A thriller in parts: the University of Münster, the University of Bonn, the Campo Santo Teutonico and what else belongs to it

The priest Johannes Quasten (1900-1987) of the diocess Münster had to go into exile in America during the National Socialist era and was lucky to receive a professorship in patrology at the Catholic University of America in Washington. (The "half-arian" Hubert Jedin had also applied for this professorship, while Erik Peterson had turned it down). Quasten then became famous for publishing the text edition "Ancient Christian Writers" and the so-called Quasten Patrology, a three-volume handbook on the Church Fathers, which contributed to the reputation of the young American university.

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Norbert M. Borengässer (Bonn), who worked for a long time with Prof. Ernst Dassmann at the Chair of Ancient Church History, has published a 205-page biography of Quasten: "Johannes Quasten (1900-1987) - von einem der ausog, seiner Berufung zu folgen" (self-published 2022). In it, he has presumably evaluated all relevant archival sources.

Quasten, who came from the Lower Rhine, belonged to the scientific network of the Dölger School in Münster-Bonn. From 1927-1929 he was a young priest at Campo Santo Teutonico and studied at the Pontifical Institute for Christian Archaeology, where he tried in vain to obtain a teaching post in 1938. Instead, he then went to the USA.

Until now, only the skeleton of Quasten's life was known (Personenlexikon zur Christlichen Archäologie, 2012, p. 1049f). Borengässer now describes for the first time, in an easily readable and at times exciting manner, the entire life of the priest and scholar, who had to go tortuous ways to obtain a living position as a professor, emigrated to the USA in 1938, took annual holidays in the Black Forest from 1946, and settled in Freiburg i.Br. for his retirement in 1977/78.

Borengässer traces Quasten's academic career in detail, but also places him in his personal network. He compiles a selection of his colleagues and friends (p. 80ff): among others Berthold Altaner, Odo Casel, Franz Josef Dölger, Albert Ehrhard, Hubert Jedin, Josef Andreas Jungmann, Theodor Klauser, Cunibert Mohlberg, Erik Peterson, the Rahner brothers and Karl Theodor Schäfer. In addition, Borengässer counts 38 of Quasten's students at the Catholic University and collects detailed prosopographical information on them (pp. 59ff).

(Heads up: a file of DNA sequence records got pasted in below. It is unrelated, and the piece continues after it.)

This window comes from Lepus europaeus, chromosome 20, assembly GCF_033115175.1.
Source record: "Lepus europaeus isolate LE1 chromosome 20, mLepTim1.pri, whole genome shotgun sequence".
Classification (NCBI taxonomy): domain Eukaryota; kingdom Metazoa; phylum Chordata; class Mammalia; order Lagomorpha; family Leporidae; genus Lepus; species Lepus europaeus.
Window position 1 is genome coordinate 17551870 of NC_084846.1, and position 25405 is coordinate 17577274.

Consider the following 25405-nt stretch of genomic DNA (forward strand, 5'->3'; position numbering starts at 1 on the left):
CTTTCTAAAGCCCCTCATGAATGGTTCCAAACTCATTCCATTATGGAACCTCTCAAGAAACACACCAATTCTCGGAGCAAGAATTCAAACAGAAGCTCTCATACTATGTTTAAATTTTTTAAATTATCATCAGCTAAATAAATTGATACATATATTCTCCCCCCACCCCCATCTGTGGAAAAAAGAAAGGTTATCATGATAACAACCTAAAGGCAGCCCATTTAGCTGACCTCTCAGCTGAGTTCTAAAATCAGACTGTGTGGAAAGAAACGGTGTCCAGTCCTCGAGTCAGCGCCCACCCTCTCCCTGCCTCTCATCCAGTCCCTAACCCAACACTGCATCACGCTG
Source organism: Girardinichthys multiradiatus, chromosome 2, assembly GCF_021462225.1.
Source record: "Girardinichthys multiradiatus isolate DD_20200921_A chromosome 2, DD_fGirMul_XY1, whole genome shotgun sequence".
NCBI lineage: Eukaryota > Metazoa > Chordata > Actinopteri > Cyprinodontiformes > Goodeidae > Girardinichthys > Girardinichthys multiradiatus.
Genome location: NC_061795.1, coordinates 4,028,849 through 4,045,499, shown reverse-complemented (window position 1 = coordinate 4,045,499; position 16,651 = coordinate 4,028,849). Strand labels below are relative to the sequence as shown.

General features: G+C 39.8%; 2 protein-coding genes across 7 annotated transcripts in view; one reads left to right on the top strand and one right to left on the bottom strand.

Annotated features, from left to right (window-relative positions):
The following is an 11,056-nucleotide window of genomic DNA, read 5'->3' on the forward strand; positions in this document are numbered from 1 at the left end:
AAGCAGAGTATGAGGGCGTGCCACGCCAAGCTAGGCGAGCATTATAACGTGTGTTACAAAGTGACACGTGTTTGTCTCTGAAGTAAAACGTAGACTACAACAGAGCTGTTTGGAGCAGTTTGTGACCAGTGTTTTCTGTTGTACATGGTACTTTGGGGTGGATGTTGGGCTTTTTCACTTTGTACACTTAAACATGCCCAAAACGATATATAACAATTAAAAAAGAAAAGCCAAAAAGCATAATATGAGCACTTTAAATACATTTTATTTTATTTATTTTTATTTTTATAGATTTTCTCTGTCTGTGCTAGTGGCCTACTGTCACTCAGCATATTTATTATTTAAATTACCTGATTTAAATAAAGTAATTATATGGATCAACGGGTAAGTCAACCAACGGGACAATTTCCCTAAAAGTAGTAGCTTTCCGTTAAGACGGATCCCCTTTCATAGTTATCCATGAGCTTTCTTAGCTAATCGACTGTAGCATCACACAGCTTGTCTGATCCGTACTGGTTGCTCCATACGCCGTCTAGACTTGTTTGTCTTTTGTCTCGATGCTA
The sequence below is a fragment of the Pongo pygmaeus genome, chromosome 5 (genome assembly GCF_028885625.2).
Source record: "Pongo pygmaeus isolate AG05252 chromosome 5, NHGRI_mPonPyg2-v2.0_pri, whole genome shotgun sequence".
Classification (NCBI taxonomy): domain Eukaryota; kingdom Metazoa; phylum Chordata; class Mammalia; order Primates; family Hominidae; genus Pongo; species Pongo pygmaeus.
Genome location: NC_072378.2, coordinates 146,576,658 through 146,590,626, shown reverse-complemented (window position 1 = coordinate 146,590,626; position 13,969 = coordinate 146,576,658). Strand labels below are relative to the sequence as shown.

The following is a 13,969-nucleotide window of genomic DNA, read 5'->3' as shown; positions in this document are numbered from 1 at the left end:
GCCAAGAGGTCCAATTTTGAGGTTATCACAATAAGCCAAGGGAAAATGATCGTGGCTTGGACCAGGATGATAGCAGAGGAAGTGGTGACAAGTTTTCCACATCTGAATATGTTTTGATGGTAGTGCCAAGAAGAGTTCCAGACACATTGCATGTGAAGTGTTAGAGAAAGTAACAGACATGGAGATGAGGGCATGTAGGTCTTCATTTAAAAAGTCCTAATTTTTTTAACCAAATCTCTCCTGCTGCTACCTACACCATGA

Of course, the chapters dealing with crises and intrigues of which Quasten was a victim are exciting. Here Borengässer brings many backgrounds to light. The first crisis (p. 31ff) concerns his failure at the University of Münster in 1937/38, as the National Socialists had infiltrated the Catholic student burse under his leadership. In the end, Quasten's teaching licence was revoked by the Nazis.

It is precisely this crisis that Klauser then uses against him 25 years later, leading to the second crisis case (pp. 143ff) at Bonn University. "Ultimately, it is embedded in the failed attempt here by German universities or faculties to try to right wrongs suffered in the so-called Third Reich" (p. 143). The fact that Quasten did not even make it onto the list for Klauser's successor to the chair of Ancient Church History in 1962, despite the injustice suffered at the hands of the Nazis, was - roughly speaking - due to Klauser's own intrigue, which could hardly be surpassed in hypocrisy (cf. p. 147). An object lesson in the bashing and stabbing of "dear colleagues" at some universities (Borengässer's Moral der Geschicht' is very correct: p. 185).

The author is to be congratulated on this splendid quotation from Schäfer in a letter to the Dean of the Catholic Faculty in Bonn (for this alone it is worth reading the book). Schäfer honourably stands up for Quasten against Klauser, saying (about the latter): "one of the strangest experiences I have had to make in three decades of academic teaching is how strikingly often the memory of historians in particular, who believe they can teach us about events many centuries ago, fails when it concerns events of the recent past in which they were involved" (p. 149) - a typical case of "historical farsightedness".

This sentence of the true hero of this book, the Cologne priest and Bonn professor Karl Theodor Schäfer (1900-1974), Quasten's contemporary, is also beautiful. Borengässer thankfully allows Schäfer to speak at length when he writes at the end of these sad events in 1962: "The names Klauser and Quasten are inseparably linked with the memory of three of the most beautiful years of my life, which [we] spent in the Campo Santo Teutonico in Rome from 1925 to 1928. Since that time I have been on friendly terms with both of them, but far more with Mr Klauser than with Mr Quasten" (p. 183).


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